You’re Selling Your Business. Do You Have a Succession Plan?
You’ve been the operator of your business for 20 years now and it’s time to retire. Or you’re ready for a career change and you want to sell your company to kick-start something else.
Whatever your reasons, selling a business is no easy task. There are a countless number of moving parts over which you need to maintain complete control, not to mention the fact that a clear plan must be in place to ensure that your successor is properly equipped to fill your shoes.
Managing Relationships with Staff Members
The last thing you want in the midst of a business sale is upheaval among your staff members, suppliers, vendors, key stakeholders or community relations. It is critical that you consider the wants and needs of everyone involved and start buckling down on the nitty gritty details such as determining who will stay and who will go, who is in favour of selling and who isn’t, will outside relationships be maintained or will the new owner source his or her own contacts?
Contracts for Employees or New Hires
You want to give the new business owner as much confidence and security as possible. Part of that might include drafting agreements for present and/or new employees. By binding staff members through legal agreements, your new business owner will know with full confidence that those who have signed are serious about the company and plan on staying.
Renewing Your Lease
A secure company is one whose lease isn’t about to expire. Make sure your lease agreement is up to date and even more so, seek a fair assignment provision. Although often overlooked or missed, a fair assignment provision can make the transition process much smoother in a couple of ways:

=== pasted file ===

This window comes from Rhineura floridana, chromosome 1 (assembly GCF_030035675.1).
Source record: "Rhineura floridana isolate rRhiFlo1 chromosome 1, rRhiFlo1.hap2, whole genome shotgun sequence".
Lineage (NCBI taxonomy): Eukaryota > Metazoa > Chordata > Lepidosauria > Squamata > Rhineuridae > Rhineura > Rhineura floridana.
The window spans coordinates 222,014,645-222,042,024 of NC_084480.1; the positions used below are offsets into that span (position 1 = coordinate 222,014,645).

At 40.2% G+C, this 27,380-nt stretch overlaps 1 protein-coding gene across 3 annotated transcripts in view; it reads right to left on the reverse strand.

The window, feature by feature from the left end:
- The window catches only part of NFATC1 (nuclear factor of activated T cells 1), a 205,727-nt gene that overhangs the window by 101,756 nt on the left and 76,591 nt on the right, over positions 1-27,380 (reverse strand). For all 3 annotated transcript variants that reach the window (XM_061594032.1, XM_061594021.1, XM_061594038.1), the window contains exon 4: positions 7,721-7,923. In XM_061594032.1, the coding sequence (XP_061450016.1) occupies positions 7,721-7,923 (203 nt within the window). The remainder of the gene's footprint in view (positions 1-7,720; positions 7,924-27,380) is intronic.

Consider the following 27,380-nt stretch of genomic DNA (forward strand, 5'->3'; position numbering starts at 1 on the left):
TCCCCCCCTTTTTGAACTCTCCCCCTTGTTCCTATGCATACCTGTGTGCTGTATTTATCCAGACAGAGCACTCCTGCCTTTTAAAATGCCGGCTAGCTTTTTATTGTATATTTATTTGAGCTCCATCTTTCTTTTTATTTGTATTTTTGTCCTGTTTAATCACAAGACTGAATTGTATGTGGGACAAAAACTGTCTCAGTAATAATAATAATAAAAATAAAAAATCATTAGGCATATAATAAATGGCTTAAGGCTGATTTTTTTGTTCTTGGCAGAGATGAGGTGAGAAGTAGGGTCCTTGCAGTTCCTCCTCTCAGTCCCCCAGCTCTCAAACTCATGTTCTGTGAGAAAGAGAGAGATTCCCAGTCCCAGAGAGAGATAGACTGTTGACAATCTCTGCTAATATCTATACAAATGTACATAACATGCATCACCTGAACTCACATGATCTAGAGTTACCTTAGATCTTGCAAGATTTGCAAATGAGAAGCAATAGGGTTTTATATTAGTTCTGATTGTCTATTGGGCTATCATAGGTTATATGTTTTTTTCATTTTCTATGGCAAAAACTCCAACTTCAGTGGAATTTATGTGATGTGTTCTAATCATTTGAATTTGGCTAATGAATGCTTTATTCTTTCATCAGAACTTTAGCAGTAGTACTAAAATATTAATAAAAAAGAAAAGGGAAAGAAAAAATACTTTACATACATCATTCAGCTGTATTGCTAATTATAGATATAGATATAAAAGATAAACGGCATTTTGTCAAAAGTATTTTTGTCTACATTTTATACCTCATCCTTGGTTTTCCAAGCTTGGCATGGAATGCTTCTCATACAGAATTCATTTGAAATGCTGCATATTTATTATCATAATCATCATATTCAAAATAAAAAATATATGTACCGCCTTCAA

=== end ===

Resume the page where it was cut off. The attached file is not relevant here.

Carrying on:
- It gives you the right to pass your lease to the new owner without going through a lengthy approval process with your landlord (provided the new owner is credit worthy)
- It avoids the possibility of your landlord demanding that the new owner sign a separate lease, which creates ample opportunity for rate hikes and unfavourable provisions, resulting in negative repercussions on the deal
Avoid Entering into Long Term Agreements Unnecessarily
If you know a business sale looms in the near future, make wise decisions when it comes to company contracts. For example, renew your credit card POS terminal contract for one year instead of five, stay on a month-to-month phone plan and don’t make long-term binding agreements with suppliers. You want to give the new business owner the security of knowing these systems are in place, but also the flexibility to make his or her own decisions.
Stay in the Know
Do you have your finger on the pulse of your business? Do you know your weaknesses and strengths?
The more you know, the better able you’ll be to manage the sale of your company. Interested buyers won’t be thrilled by surprises that pop up along the way or undisclosed information that suddenly makes its way to the surface. Be open, be honest and be knowledgeable about your business.
A good legal advisor can guide you through the intricacies of selling your company. With the right people on your team, you’ll experience fewer complications, a fair agreement, a faster sale and a more seamless transition from one owner to another.